Sifting through job listings in search of your dream dental job can be a daunting task. The demand for dental jobs in the United Kingdom is constantly fluctuating and further changing in light of NHS budget and Brexit around the corner. It is a good idea to be able to gain further knowledge about what is important for you as a dentist in England, especially if you have not worked in the UK previously. Discover the top five things to avoid before you sign your next associate agreement.
1. Low fee split/UDA rate - The fee split in your agreement shows how much you will be paid for private dentistry. It usually is 50% of the treatment fee. Many companies are trying to reduce this to 45%, or even 40%. Avoid agreeing to work for an uneven, low fee split. Think good whether such a dramatic decrease in your pay is actually worth the risks of being a dentist. Corporate dental providers are paid certain amount of money by the Government for each UDA (Unit of Dental Activity) they deliver. For example, the Government may be paying £25 per UDA. Good companies pay the dentist 50% of that value (in this case £12.5), whereas others pay £10 for each UDA that you deliver. £10 per UDA is 40% (or less) of the original UDA value. Avoid low UDA rates (unless it doesn't matter to you). It is worth negotiating the UDA value prior to signing an associate agreement. There are many companies which still pay 50% of that original UDA value. It is important that you are remunerated fairly.
2. Small holiday allowance - Everyone needs a break from time to time and being a dentist is no exception. Seeing many patients a day can be exhausting not only physically, but mentally, too. Therefore, preventing burnout from the daily grind in dentistry is of paramount importance. You need to find out exactly how many days of holiday you are being offered, excluding bank holidays. This is usually 30 days. Some corporates give you 30 days but want you to work one Saturday per month, which equals to 12 Saturdays per calendar year. This is the same as having 20 days of holiday - avoid such offers. Dentists in England are self-employed therefore you can decide when you want to have time off. Of course, the providing company will have their own ways of making sure that you stay at work. Some companies enforce the use of a "Holiday Request Form" which the dentist needs to fill out and send for approval. This makes it a hassle to request time off because you feel like there is someone who decides on your behalf. Find out what the company's holiday policy is.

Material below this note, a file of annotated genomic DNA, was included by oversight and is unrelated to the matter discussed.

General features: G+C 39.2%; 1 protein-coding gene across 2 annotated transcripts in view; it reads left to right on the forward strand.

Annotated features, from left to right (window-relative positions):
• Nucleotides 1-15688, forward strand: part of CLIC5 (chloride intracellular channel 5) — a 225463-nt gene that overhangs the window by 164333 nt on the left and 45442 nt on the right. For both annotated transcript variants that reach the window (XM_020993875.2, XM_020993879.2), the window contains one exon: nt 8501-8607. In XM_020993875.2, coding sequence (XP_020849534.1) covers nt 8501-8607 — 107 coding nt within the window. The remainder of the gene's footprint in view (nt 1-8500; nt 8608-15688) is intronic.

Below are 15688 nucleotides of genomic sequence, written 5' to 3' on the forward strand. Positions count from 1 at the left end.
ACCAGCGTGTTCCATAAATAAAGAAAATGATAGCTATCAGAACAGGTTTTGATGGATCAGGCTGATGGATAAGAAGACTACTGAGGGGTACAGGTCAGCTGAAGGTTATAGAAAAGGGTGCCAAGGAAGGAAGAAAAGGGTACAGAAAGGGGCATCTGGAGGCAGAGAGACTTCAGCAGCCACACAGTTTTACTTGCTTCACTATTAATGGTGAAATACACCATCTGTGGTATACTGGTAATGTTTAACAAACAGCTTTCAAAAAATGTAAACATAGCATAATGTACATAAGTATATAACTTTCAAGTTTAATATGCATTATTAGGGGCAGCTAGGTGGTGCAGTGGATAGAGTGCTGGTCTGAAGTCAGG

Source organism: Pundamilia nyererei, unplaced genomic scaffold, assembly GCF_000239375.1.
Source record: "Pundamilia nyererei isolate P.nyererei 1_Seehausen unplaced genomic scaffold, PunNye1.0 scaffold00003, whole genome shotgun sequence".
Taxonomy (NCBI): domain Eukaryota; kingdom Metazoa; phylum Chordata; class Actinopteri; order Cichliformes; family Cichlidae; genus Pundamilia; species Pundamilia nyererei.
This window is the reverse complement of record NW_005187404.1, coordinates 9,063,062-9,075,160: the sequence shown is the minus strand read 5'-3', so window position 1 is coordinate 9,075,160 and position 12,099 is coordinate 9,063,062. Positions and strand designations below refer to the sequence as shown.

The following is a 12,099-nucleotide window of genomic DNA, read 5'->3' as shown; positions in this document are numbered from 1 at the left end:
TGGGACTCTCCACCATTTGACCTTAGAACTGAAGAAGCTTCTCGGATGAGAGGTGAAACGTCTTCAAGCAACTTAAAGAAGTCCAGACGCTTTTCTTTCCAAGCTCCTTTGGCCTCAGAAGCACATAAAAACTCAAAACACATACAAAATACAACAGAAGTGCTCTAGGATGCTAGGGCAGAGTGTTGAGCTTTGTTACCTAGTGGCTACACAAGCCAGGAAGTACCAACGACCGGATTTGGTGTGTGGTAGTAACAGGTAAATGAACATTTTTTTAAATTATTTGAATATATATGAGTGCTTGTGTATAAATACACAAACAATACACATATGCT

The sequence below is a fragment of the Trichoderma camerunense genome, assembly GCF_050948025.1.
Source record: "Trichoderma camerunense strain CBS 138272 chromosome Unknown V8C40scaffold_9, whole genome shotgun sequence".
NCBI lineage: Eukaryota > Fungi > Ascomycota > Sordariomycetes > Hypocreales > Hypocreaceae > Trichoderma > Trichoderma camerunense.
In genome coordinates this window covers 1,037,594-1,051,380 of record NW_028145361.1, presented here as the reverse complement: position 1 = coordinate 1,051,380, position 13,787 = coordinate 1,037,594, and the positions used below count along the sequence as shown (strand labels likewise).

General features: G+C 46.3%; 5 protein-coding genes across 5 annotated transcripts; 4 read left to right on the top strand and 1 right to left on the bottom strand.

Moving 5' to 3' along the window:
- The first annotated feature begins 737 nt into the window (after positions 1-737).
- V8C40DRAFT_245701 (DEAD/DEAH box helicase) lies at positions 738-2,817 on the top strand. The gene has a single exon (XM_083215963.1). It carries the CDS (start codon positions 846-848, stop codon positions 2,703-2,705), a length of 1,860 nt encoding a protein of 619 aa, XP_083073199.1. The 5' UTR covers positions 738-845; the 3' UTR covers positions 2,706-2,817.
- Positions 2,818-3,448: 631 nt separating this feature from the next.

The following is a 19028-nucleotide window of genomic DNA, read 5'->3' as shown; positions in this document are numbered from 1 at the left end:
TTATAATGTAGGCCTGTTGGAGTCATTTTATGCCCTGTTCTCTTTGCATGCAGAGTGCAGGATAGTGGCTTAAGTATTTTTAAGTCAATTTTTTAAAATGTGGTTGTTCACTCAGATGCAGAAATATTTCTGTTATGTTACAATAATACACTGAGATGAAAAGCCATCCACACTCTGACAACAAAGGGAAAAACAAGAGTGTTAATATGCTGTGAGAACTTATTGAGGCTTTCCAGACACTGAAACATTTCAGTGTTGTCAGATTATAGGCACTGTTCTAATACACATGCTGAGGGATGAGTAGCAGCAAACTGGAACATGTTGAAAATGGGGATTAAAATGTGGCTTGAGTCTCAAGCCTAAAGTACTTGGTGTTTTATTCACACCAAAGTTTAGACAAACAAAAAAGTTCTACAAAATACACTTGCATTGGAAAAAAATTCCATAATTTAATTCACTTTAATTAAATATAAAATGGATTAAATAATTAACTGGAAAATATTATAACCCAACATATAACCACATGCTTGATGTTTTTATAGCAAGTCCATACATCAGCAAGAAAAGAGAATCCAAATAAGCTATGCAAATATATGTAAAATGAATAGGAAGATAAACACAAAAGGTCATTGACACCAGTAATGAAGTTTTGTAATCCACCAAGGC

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3. Unfair deductions - Every now and then you will have to refund treatment fees to the patient. Good dental practices will split the refund with you (50%/50%). Avoid dental companies which take the full refund fee from your salary. Ask about the refund policy at the job interview and make sure it's a fair one. The same is valid for patient debt when a patient has not paid for their treatment for a long time.
4. High staff turnover - Delivering good dentistry is a team effort. Avoid working for practices which have high staff turnover, meaning that dentists, nurses or other staff change frequently. A good dental practice retains its dentists, nurses and reception staff for a long time. If the practice is involved in training nurses then it is likely that staff turnover is high because not every trainee commits long-term.
5. Long notice period - The notice period determines how many months you have to continue working before you actually leave the job. As an industry standard, the notice period is three (3) months. It means that if you decide to quit the job on the 1st January, you will have to work until 1st April. Avoid jobs with long notice period, such as 4 or 6 months. Always try to negotiate your notice period around the fact that the length of 3 months is an industry standard.
In conclusion, every dentist has invested a lot of time, money, effort and dedication to be able to help people with their dental problems. Therefore, every dentist deserves not only a fair return of investments but should actively seek job opportunities which allow for such returns.